The next morning the alarm went off at 4:30AM and Gayle and I were outside the hostel by 4:45 waiting for the airport minibus to whisk her away to Ferihegy International. The bus came and we said goodbye. Alone again in Hungary I returned to bed to sleep until I woke up naturally for the first time in a long time. Then I set out on foot to do some exploration in Budapest on my own. Unfortunately, the weather was again abysmal and after about 30 minutes I was drenched and frozen. I figured it was time to try out the baths that Budapest is so famous for. The cheaper and more authentic Turkish baths all seemed closed because it was Sunday so I was forced to make my way to the more expensive Gellert Baths. By that time I was so wet I didn't care. I got kind of fleeced there because the woman at the ticket counter told me that towels were included and I didn't think that bathing suites were even allowed so I wasn't worried that I hadn't brought one. Unfortunately upon paying my nonrefundable entrance fee and making my way to the changing rooms I learned that towel rental was extra (and more than 2 towels would cost in a store...) and that the traditional baths were closed so I had to rent a swim suite for the mixed gender baths. Oh well, soon I was a bit poorer but I was at least in the warm water. I enjoyed the warmth and the people watching as tourists of all backgrounds and shapes passed through the Gellert's cathedral like baths. When I emerged into the cold and wet weather once more I felt completely recharged. I had some time to kill so I figured I would go for a hike around the Buda hills and then make my way up to the Castle Hill to take in the Contemporary Art Museum. I had a very nice time walking around Buda and it actually felt good to be climbing up and down hills for once. Unfortunately, when I made it to the Castle Hill I found that my guidebook was a bit dated and that the museum I had planned on seeing had moved across the city. Since I only had 2 hours before the last bus to Szentes departed I didn't have time to make my way to the museum or to get my money's worth from the entrance fee to the Hungarian National Gallery which had swallowed the Contemporary Art Museum so I just caught an earlier bus back home. By the time I returned to my apartment I was thoroughly tired and happy from the events of the preceding week so I passed right out to rest up for another busy week full of Hungarian students.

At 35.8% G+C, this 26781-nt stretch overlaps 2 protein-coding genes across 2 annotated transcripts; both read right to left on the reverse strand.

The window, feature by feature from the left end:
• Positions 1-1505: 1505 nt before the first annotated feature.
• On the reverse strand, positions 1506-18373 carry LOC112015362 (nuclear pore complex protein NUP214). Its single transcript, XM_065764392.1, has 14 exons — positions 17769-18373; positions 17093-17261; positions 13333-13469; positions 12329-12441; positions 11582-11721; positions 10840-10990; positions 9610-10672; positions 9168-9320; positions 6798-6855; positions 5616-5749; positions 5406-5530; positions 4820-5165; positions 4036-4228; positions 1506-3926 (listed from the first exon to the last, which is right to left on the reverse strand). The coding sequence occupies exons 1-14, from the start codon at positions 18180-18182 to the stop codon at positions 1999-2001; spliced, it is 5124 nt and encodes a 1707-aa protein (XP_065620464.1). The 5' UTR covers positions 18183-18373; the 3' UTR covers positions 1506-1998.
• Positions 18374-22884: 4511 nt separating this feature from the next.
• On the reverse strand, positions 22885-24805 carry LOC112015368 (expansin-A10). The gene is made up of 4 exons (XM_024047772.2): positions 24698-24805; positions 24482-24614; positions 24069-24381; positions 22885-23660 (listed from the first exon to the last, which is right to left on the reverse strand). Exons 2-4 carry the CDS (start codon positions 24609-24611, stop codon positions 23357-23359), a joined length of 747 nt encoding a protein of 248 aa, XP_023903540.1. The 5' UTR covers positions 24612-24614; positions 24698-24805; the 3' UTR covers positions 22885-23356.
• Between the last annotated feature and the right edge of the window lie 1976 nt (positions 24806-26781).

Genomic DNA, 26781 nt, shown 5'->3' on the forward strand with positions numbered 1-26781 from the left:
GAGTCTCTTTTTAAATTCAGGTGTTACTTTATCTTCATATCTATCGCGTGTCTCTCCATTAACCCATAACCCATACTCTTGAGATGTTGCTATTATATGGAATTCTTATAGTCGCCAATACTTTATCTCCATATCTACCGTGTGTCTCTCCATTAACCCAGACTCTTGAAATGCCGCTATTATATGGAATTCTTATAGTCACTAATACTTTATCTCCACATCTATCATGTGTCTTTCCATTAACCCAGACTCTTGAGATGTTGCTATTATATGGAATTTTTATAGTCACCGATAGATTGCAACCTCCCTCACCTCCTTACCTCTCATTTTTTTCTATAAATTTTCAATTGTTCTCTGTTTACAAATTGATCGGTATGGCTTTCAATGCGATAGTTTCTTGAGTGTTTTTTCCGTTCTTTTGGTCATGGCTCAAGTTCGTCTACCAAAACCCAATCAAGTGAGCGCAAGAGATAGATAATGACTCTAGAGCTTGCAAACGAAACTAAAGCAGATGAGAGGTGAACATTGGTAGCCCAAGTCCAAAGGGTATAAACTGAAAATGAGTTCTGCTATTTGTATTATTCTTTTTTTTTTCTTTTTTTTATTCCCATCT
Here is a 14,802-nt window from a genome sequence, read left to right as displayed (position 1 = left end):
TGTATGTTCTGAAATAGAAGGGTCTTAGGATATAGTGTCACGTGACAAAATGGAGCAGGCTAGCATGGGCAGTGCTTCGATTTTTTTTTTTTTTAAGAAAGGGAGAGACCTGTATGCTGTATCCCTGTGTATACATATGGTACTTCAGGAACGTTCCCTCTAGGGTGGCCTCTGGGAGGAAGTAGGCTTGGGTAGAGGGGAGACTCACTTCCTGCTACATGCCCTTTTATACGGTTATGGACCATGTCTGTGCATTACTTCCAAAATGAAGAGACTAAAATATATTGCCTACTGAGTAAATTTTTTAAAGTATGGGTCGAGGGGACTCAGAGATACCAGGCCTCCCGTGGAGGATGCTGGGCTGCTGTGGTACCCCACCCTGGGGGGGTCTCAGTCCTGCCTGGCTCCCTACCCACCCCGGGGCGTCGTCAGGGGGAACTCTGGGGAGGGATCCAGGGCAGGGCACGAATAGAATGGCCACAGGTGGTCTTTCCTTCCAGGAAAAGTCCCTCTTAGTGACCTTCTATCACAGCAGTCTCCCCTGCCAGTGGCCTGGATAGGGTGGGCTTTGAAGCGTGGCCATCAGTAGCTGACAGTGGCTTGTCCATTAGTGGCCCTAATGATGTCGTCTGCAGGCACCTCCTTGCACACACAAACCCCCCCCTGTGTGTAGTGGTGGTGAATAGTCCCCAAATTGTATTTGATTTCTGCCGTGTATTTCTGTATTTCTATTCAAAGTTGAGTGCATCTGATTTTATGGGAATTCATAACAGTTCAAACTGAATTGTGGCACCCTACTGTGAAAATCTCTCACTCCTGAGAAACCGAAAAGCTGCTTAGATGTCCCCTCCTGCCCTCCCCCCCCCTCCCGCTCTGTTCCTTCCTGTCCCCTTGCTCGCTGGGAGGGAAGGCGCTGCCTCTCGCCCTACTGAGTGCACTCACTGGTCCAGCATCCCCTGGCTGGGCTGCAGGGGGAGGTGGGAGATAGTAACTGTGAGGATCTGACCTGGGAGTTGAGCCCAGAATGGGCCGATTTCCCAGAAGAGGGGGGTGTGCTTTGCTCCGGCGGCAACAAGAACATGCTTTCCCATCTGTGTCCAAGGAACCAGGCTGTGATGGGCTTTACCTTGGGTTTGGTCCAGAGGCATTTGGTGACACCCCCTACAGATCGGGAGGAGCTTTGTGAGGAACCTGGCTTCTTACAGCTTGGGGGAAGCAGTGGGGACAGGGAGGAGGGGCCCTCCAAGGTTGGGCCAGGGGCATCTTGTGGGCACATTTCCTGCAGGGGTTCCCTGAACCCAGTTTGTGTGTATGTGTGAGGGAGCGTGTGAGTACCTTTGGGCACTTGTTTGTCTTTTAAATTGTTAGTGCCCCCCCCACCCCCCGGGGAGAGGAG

The Gellert is home to both the most famous hotel and baths in Budapest

Now I'm back in Szentes and with the fun and excitement of visitors behind me I'm trying to focus on getting back to teaching more seriously and renewing my efforts at learning Hungarian. Hopefully more time alone will not be too lonely and will give me the opportunity to get to the next level of Hungarian (basic). Time will tell. I hope that everyone had a wonderful Thanksgiving! Szia!